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If You Lived Here, You’d Be Cool by Now

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Listening to them, it’s easy to see the upside: great views, short ferry ride to the city, better value for the money. But it’s also easy to see the downside: It’s not New York. It’s not even New York State. It’s Jersey City.

“Look, not everyone is prepared to make that move,” Cliff says. “If you’ve moved from the West Coast or from another country, you want to be in Manhattan. That’s part of your dream. For us, I think we’d gone past that. And there’s so much potential here.”

His store is a glimmering white box stocked with Seven jeans and Y-3 sneakers and Paul Smith Crombie coats, located in the tree-lined downtown neighborhood of Paulus Hook. Some Jersey City lifers still call the area by its old nickname, Gammontown, from the Dutch word gemeen, which means “abandoned” or “vile,” as the neighborhood was once known for its persistent infestation of rats. Now the brownstones are filled with prosperous transplants from Manhattan’s financial and fashion industries—the kinds of people Cliff would spot carrying bags from shops in Soho and wearing $200 jeans, which convinced him a store like his could succeed. “The stigma is slowly but surely changing,” says Cliff. “Now we have what the West Village has. The meatpacking district has a guide. Now we have our own guide.”

Rob Finn, a 29-year-old who grew up in Jersey City and recently bought a house, explains it like this: “My whole life, I’d say I grew up in Jersey City, and people would give me that look. Now when I say it, they don’t give me that look anymore. The look they give me is more like, ‘Oh, I hear there’s a really cool wine bar there.’ ”

For Amanda and Cliff, their bet on the city has paid off—so much so that, recently, they were priced out of Liberty Towers. They’ve since bought a chic home on a pretty block in Greenville, which is known as one of rougher areas in Jersey City. Only three years ago, crossing the Hudson on the ferry, they felt like pioneers. “But we got pushed out already,” says Amanda. “It’s already working against us.”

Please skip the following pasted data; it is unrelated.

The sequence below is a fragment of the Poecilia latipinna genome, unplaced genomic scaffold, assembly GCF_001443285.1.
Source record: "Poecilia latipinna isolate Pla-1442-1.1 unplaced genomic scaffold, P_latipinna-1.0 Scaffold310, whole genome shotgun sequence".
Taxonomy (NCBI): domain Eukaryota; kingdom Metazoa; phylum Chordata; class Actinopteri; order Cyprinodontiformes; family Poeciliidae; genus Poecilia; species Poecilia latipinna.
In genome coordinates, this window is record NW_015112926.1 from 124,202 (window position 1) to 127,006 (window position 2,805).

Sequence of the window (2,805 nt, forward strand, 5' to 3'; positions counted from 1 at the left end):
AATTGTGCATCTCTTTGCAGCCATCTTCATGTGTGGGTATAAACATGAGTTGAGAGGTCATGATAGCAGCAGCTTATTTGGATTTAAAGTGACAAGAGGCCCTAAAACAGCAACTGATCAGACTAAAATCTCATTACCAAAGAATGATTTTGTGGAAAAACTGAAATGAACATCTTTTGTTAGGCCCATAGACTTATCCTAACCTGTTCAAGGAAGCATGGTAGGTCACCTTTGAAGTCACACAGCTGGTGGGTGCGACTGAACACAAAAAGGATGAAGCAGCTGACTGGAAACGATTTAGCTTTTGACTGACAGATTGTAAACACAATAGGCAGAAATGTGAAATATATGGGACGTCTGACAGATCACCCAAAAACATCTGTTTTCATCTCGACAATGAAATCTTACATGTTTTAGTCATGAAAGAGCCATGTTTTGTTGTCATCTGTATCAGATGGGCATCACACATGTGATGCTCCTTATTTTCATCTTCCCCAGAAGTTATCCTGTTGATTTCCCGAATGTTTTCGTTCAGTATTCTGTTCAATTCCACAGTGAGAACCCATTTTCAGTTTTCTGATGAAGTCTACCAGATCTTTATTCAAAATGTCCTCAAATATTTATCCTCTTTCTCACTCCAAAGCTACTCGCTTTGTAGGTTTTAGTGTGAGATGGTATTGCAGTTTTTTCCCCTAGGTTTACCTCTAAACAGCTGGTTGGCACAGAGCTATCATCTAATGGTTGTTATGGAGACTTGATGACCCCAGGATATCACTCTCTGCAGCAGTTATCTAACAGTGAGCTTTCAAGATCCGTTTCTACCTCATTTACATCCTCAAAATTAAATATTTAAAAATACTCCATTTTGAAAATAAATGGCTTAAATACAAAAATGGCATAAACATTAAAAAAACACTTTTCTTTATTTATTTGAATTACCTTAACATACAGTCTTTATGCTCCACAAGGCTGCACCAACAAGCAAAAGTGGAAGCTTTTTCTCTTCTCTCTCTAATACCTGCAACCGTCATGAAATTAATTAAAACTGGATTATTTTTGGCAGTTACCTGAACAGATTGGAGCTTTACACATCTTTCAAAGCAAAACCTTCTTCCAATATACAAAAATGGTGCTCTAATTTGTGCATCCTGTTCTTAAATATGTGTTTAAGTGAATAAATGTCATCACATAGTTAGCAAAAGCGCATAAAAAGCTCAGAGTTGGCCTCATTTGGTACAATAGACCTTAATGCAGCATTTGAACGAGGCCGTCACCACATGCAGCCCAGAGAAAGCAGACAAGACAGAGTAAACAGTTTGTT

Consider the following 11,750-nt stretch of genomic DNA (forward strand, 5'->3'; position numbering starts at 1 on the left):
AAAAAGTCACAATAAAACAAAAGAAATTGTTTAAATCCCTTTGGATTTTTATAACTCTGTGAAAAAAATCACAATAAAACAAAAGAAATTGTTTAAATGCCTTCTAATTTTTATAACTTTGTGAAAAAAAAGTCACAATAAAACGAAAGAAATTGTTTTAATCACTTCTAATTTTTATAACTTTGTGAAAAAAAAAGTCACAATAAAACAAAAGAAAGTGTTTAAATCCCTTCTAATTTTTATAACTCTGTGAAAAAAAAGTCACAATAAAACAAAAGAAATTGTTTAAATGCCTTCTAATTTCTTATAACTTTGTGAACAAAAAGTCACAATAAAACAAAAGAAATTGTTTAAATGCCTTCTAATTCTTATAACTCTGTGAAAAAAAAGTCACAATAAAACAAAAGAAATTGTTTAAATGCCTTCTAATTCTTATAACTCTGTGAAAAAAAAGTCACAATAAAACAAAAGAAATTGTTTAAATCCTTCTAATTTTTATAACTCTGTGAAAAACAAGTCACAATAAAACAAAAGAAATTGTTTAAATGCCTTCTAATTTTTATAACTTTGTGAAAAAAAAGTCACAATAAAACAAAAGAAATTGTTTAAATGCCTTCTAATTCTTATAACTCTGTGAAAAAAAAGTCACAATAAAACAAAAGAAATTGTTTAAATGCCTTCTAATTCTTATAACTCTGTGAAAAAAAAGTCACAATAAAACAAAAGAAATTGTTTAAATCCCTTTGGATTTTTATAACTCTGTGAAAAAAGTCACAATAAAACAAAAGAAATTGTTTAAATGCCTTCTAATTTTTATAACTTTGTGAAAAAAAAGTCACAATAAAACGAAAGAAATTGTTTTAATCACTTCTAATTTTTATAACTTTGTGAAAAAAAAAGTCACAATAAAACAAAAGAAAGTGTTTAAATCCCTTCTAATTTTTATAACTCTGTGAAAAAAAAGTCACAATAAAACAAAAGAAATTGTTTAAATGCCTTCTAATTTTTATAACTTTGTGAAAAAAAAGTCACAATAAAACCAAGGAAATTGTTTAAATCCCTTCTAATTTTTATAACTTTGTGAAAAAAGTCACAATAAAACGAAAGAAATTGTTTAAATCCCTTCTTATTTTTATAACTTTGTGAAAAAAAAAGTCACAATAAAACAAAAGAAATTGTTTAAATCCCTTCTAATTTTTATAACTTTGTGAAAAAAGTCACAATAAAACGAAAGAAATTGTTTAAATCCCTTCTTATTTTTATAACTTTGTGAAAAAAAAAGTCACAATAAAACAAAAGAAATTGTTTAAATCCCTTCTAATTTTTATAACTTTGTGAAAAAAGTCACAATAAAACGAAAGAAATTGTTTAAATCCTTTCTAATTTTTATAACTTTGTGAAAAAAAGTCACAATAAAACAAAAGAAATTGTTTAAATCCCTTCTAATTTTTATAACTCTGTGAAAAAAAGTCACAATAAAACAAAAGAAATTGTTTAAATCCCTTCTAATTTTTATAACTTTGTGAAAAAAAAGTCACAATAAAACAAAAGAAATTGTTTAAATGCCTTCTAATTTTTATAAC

So there you have it: Downtown Jersey City is already over. Forget I said anything. Or, rather, Jersey City finds itself both dawning and in its twilight, both undiscovered and overdeveloped. It’s the beneficiary and victim of our restless devouring search for the next “next”—the promise of an idealized future in some reminder of the romanticized past.

As it turns out, this isn’t a “Jersey City is the new blank” story; it’s “Blank is the new Jersey City.” People priced out of downtown are moving on to nearby Journal Square or Jersey City Heights or Greenville. Heck, a couple of months ago, the New York Sun declared Newark the sixth borough—why not, it’s only a few more path stops down the line. The Times, a year ago, went one better, proclaiming Philadelphia the next great neighborhood for New Yorkers. Artist friendly! With a Soho feel! And the commute’s not as bad as you think! And I will admit, I remember thinking, just for a moment, Hmmm, maybe Philadelphia … Like most people, I’m willing to chase my dream of New York almost anywhere.


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